Will A Low Carb Diet Really Knock Years Off My Life?

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Recently, there was a study published in The Lancet claiming that a low carb diet could shorten a person’s lifespan. As a result, mainstream media jumped to their own conclusion and came up with their usual alarmist headlines warning people about the danger of a low carb diet, including the keto diet. But is there any truth behind this?

Chris Kresser, a functional and integrative medicine practitioner and proponent of the Paleo dietsays this about the media misinterpretation:

Unfortunately, this study has already been widely misinterpreted by the mainstream media, and that will continue because:

  1. Most media outlets don’t have science journalists on staff anymore
  2. Even so-called “science journalists” today seem to lack basic scientific literacy

Will A Low Carb Diet Shorten My Life?

What Is The Lancet Public Health Study All About? 

In the study published by The Lancet Public Health, 15,400 people from the United States were asked to fill out some questionnaires regarding the food and drink they consume, including the portion sizes. From this, researchers estimated the proportion of calories they obtained from eating proteins, fats, and carbohydrates.

After observing the group for an average of 25 years, they found that people who obtain 50 to 55 percent of their energy from carbohydrates have a slightly lower risk of death unlike those in the high and low carb groups. This has made them to conclude that eating a very low and very high carbohydrate diet can shorten a person’s lifespan.

Here’s the interpretation of the study:

Both high and low percentages of carbohydrate diets were associated with increased mortality, with minimal risk observed at 50–55% carbohydrate intake. Low carbohydrate dietary patterns favouring animal-derived protein and fat sources, from sources such as lamb, beef, pork, and chicken, were associated with higher mortality, whereas those that favoured plant-derived protein and fat intake, from sources such as vegetables, nuts, peanut butter, and whole-grain breads, were associated with lower mortality, suggesting that the source of food notably modifies the association between carbohydrate intake and mortality.

Why Eating Low Carb Will Not Shorten Your Life

There are various limitations to the study, which is why it’s truly unfortunate that a lot of media outlets have jumped to their own sensationalist conclusions without doing their own proper research. Here are some of these limitations:

No focus on nutrients – the researchers of the study have speculated that the Western type of low carb diet does not include intake of fruits, vegetables, and grains. They assumed that these diets consist mainly of animal proteins and fats that are often link to inflammation and aging. But this is not really the case because low carb diets like the keto diet encourage the consumption of healthy fats. It is clear that the participants who were on a low carb diet were not following the Ketogenic type of diet that’s high in healthy fats and nutrient-rich foods. The researchers have, in fact, pointed this out:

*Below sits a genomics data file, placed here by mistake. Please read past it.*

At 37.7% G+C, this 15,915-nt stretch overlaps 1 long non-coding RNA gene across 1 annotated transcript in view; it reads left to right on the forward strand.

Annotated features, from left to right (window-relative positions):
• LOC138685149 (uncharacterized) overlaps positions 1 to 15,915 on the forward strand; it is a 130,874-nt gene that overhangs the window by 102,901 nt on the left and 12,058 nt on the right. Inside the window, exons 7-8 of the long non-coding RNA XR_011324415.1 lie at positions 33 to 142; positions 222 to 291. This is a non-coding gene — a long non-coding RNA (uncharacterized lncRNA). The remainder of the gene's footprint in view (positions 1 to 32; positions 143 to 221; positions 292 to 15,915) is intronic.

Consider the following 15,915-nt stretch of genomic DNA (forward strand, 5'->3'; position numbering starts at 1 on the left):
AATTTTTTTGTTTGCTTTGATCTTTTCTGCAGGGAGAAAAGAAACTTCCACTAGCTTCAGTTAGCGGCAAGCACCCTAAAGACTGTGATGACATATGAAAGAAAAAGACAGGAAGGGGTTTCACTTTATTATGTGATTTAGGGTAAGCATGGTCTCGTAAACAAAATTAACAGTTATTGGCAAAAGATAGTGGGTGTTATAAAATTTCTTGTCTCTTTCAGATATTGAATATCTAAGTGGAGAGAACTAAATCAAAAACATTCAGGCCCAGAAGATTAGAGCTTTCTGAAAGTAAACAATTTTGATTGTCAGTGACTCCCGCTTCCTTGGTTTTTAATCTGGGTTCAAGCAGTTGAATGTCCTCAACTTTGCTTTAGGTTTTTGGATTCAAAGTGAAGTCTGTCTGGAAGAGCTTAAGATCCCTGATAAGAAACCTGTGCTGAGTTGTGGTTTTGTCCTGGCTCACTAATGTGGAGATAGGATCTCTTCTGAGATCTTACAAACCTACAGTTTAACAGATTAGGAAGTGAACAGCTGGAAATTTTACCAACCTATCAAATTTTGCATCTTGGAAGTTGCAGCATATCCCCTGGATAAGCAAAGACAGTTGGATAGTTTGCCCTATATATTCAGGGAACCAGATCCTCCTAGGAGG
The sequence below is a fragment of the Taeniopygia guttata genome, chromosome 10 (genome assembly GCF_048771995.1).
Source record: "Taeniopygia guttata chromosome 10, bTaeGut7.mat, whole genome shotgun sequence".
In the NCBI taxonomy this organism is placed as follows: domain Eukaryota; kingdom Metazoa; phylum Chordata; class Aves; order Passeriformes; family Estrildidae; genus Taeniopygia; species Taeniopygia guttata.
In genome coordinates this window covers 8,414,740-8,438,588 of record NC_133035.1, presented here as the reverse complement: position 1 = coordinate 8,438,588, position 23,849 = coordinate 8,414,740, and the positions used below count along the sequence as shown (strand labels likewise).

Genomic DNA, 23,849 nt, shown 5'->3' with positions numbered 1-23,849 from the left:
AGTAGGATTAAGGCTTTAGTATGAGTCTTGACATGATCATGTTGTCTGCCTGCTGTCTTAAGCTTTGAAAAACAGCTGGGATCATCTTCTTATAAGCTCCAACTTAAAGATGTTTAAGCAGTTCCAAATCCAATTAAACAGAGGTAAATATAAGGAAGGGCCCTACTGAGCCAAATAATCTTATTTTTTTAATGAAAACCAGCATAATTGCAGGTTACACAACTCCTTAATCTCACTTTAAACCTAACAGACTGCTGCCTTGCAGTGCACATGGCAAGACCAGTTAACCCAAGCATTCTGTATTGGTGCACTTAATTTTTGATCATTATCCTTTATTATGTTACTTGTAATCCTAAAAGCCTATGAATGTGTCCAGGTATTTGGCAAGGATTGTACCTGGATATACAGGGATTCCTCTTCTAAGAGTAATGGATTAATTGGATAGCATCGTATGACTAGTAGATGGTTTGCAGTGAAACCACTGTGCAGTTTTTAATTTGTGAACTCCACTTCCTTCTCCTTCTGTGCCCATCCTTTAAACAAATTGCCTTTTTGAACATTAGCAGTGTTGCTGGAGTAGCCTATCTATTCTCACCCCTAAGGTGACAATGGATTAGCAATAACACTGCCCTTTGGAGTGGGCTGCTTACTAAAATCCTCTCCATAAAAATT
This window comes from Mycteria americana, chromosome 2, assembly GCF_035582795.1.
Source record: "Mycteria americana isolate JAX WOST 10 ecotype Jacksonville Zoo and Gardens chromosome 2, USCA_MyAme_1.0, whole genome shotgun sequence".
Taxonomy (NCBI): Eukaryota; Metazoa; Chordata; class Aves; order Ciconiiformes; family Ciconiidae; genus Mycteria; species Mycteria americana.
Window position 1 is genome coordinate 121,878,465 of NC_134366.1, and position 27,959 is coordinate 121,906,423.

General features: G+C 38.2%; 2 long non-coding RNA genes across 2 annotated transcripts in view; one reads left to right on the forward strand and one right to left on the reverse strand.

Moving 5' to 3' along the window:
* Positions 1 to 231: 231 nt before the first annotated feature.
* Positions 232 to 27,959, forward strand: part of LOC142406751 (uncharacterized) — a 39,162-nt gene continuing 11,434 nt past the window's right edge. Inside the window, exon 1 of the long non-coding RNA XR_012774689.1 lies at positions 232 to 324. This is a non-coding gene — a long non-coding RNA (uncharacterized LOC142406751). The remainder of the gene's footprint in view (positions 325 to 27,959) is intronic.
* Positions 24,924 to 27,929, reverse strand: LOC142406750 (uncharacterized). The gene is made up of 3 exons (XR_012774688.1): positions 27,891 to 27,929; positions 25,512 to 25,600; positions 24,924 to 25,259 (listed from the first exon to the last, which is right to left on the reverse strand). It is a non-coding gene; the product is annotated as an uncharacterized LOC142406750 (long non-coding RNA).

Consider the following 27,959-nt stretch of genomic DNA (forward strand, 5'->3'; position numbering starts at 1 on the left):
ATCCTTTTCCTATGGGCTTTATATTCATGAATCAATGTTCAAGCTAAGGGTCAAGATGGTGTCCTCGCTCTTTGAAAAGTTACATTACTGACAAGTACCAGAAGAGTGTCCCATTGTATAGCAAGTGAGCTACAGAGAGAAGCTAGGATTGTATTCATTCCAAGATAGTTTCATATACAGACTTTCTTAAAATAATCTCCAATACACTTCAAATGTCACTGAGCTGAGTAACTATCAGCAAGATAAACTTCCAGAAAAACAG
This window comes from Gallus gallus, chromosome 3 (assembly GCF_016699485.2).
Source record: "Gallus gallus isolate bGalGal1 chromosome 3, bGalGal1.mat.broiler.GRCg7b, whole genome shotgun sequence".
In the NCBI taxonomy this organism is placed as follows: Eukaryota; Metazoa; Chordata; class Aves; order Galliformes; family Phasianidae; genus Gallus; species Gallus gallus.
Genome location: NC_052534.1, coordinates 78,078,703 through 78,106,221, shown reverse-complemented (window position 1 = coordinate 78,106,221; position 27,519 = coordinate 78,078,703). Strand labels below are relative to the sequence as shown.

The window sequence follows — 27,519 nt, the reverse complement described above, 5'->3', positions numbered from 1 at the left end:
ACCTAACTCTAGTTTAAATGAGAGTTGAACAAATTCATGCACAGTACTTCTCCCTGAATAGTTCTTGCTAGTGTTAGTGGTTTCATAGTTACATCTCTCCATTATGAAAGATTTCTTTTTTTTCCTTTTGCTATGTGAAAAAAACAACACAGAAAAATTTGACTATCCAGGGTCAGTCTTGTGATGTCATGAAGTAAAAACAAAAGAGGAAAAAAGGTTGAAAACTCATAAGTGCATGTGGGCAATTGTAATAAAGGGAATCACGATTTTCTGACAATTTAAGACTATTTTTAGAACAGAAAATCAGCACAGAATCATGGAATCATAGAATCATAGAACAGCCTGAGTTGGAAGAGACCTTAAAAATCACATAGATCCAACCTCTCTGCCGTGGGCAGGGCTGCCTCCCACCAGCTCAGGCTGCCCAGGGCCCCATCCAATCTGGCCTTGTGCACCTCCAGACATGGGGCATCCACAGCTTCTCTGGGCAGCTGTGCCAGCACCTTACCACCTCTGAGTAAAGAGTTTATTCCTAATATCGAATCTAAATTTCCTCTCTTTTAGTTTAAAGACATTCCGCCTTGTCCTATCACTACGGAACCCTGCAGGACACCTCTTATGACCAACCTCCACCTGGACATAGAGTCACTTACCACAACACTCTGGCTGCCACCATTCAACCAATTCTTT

“By contrast, the animal-based low carbohydrate dietary score was associated with lower average intake of both fruit and vegetables (appendix pp 9, 10).”

According to an article in the New Scientist online Sara Seidelmann, at Brigham and Women’s Hospital in Boston, said

The more you exchange plant-based fats and proteins for carbohydrates, the more the risk lowers.

Certain factors are not adequately controlled for – one of the problems with observational studies is that the people involved don’t live in a highly-controlled environment and there are variables that could affect the health and lifespan of humans, such as air and water quality, genetics, lifestyle, etc. This is one of the reasons why nutritional studies are heavily criticized. In fact, an article from the Mayo Clinic Proceedings claimed that:

nutrition studies cannot be reliably, accurately, and independently observed, quantified, and confirmed or refuted,” they do not follow the scientific method and should be regarded as “pseudoscience” at best.

Conclusion

It should be clear by now why eating a low carb diet does not necessarily mean it will shorten your life expectancy. The Lancet study is not based on solid pieces of evidence. By having a clear grasp of the problems associated with these types of nutrition studies, you should be able to protect yourself from these sensationalized headlines that are merely based on poorly designed studies. If you’re following a low-carb diet and the ketogenic lifestyle, continue with what you are doing. You are definitely on the right track to a healthier and longer life.

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